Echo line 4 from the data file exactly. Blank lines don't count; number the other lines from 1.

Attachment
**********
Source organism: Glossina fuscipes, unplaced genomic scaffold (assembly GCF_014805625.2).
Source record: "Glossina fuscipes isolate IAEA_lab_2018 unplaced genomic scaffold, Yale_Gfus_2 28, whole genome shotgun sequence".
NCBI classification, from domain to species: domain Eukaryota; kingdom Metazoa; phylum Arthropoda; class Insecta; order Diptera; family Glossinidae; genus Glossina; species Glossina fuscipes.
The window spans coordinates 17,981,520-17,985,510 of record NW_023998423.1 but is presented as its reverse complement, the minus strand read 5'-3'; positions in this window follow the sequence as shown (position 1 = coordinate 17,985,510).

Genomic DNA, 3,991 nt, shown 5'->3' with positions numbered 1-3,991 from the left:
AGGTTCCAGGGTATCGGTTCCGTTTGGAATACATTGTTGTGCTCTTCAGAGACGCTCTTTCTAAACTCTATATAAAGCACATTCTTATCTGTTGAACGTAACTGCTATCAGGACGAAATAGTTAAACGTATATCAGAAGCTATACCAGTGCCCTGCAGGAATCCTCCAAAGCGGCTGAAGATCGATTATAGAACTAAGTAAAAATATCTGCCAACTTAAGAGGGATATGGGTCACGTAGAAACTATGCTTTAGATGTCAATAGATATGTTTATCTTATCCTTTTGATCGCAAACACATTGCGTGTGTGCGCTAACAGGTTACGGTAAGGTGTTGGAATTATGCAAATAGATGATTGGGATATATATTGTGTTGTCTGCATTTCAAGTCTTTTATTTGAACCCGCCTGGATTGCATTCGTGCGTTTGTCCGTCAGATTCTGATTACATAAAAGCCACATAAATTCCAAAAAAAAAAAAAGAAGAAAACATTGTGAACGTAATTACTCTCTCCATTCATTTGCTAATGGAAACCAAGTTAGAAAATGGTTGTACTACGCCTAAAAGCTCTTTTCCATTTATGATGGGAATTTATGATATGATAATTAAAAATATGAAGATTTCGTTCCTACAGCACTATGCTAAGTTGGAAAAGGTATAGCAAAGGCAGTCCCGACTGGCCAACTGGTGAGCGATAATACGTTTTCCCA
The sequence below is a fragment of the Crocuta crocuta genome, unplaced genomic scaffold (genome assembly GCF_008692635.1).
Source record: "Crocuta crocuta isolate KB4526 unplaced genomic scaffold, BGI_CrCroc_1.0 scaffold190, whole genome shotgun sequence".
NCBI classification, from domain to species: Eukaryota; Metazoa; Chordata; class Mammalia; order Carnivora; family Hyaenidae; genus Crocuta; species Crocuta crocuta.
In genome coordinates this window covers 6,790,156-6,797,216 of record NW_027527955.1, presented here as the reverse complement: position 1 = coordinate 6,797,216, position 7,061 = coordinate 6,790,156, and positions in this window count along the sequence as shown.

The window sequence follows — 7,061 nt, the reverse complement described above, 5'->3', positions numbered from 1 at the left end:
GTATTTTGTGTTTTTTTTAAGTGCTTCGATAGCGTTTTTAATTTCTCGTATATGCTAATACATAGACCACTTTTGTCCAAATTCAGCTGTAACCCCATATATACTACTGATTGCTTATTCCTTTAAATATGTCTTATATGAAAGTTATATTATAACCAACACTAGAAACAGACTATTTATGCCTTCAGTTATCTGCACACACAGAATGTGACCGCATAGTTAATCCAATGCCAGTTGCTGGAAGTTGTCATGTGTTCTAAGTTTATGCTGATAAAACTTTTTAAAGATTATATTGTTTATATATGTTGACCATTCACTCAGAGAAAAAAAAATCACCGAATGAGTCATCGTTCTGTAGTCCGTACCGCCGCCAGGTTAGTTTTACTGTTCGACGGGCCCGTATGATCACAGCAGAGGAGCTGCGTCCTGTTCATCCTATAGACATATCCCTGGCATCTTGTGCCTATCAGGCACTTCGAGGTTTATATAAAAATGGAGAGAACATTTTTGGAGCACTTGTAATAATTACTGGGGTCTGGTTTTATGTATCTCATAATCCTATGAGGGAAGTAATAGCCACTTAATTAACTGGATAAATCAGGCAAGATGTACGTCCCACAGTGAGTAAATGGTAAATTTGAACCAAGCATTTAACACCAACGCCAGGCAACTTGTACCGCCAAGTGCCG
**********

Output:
The window spans coordinates 17,981,520-17,985,510 of record NW_023998423.1 but is presented as its reverse complement, the minus strand read 5'-3'; positions in this window follow the sequence as shown (position 1 = coordinate 17,985,510).